COMMENT: SETTLEMENT OFFERS CONDITIONED UPON WAIVER OF ATTORNEYS' FEES: POLICY, LEGAL, AND ETHICAL CONSIDERATIONS Skip over navigation
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Copyright (c) 1983 The Trustees of The University of Pennsylvania 
University of Pennsylvania Law Review

COMMENT: SETTLEMENT OFFERS CONDITIONED UPON WAIVER OF ATTORNEYS' FEES: POLICY, LEGAL, AND ETHICAL CONSIDERATIONS

JANUARY, 1983

131 U. Pa. L. Rev. 793

Excerpt

INTRODUCTION

The primary congressional goal underlying statutes authorizing awards of attorneys' fees is to encourage the private enforcement of federal laws. 1 Seeking to encourage the private enforcement of Reconstruction Era and other civil rights statutes, 2 Congress enacted the Civil Rights Attorney's Fees Awards Act of 1976 (Fees Act) 3 thereby ensuring that the cost of legal counsel would not deter plaintiffs with legitimate grievances from filing suit. The Fees Act provides that courts "may allow the prevailing party... a reasonable attorney's fee as part of the costs" 4 to be paid by the losing party. 5 In practice, lower courts view fee awards as almost mandatory when plaintiffs prevail. 6 Furthermore, to satisfy the "prevailing party" requirement, plaintiffs need to achieve only some of their objectives 7 "either through success on the merits, through settlement, or merely through causing the defendants voluntarily to undertake part of the relief sought." 8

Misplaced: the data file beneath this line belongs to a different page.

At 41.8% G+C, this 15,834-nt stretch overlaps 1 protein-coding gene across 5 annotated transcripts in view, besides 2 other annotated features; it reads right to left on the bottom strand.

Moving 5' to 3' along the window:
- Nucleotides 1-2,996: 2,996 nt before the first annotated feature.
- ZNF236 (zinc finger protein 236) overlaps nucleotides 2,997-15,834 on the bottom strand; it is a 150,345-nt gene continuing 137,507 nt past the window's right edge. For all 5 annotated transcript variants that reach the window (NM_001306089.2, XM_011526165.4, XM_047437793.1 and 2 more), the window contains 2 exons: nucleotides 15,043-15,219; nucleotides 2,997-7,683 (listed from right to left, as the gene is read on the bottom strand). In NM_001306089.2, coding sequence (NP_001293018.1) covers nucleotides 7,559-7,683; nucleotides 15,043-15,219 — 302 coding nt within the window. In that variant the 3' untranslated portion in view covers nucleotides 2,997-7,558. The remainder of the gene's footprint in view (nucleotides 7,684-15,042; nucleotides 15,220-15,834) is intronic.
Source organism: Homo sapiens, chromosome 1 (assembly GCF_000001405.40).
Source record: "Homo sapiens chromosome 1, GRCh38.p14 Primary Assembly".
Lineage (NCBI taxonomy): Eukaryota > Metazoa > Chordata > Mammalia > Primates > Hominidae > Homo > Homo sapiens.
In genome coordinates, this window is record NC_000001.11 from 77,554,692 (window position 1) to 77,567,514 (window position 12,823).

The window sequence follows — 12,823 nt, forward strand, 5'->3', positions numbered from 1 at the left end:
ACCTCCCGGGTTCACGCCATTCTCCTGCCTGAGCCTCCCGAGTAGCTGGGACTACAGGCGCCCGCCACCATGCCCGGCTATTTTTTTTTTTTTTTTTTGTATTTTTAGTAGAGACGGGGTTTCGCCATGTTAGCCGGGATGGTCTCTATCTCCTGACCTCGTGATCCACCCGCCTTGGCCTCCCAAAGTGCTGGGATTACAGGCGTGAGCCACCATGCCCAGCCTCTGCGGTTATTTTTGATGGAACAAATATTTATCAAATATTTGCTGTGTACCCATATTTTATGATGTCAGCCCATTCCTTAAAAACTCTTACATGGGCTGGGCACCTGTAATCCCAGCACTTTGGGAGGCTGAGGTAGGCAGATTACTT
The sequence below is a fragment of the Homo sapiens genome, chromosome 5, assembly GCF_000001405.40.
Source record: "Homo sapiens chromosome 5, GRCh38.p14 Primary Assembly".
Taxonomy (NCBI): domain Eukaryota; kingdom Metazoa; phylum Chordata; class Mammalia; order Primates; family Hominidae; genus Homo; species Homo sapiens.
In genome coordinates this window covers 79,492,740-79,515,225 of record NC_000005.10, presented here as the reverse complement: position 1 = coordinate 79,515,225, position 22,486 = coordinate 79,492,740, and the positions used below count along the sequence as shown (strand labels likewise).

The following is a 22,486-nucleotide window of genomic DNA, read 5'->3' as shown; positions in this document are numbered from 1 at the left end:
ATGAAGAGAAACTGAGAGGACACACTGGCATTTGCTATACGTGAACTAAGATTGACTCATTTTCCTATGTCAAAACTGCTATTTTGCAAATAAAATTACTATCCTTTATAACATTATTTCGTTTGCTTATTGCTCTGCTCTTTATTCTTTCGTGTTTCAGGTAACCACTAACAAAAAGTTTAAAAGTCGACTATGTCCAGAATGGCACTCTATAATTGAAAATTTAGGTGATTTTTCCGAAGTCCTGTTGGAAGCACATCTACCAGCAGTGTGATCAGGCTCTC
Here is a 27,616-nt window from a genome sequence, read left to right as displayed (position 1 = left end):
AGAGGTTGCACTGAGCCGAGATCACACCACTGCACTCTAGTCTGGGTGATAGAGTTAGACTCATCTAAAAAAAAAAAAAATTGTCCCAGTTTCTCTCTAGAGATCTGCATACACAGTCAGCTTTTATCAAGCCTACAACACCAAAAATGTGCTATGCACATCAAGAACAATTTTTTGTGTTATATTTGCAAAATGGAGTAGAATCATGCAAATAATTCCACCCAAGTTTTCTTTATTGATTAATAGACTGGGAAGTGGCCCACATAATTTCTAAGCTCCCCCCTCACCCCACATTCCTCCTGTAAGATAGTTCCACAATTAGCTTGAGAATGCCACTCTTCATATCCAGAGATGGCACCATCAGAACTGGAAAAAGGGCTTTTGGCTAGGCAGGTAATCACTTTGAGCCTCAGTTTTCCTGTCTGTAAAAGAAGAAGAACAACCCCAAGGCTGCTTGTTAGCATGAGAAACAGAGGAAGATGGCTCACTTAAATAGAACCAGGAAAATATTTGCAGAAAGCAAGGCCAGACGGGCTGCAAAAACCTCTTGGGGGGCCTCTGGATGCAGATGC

Computed at market rates unrelated to the amounts awarded to plaintiffs, 9 awards of statutory fees often prove very costly to defendants. 10 To reduce their total liability in civil rights suits, defendants frequently condition otherwise attractive settlement offers on the waiver of attorneys' fees by plaintiffs. 11 Although a conditional settlement offer places a plaintiff's counsel in a conflict between his interest in fees and his client's interest in a satisfactory settlement, the current ethical code 12 does not bar a defendant's counsel from making such an offer. 13
 
 
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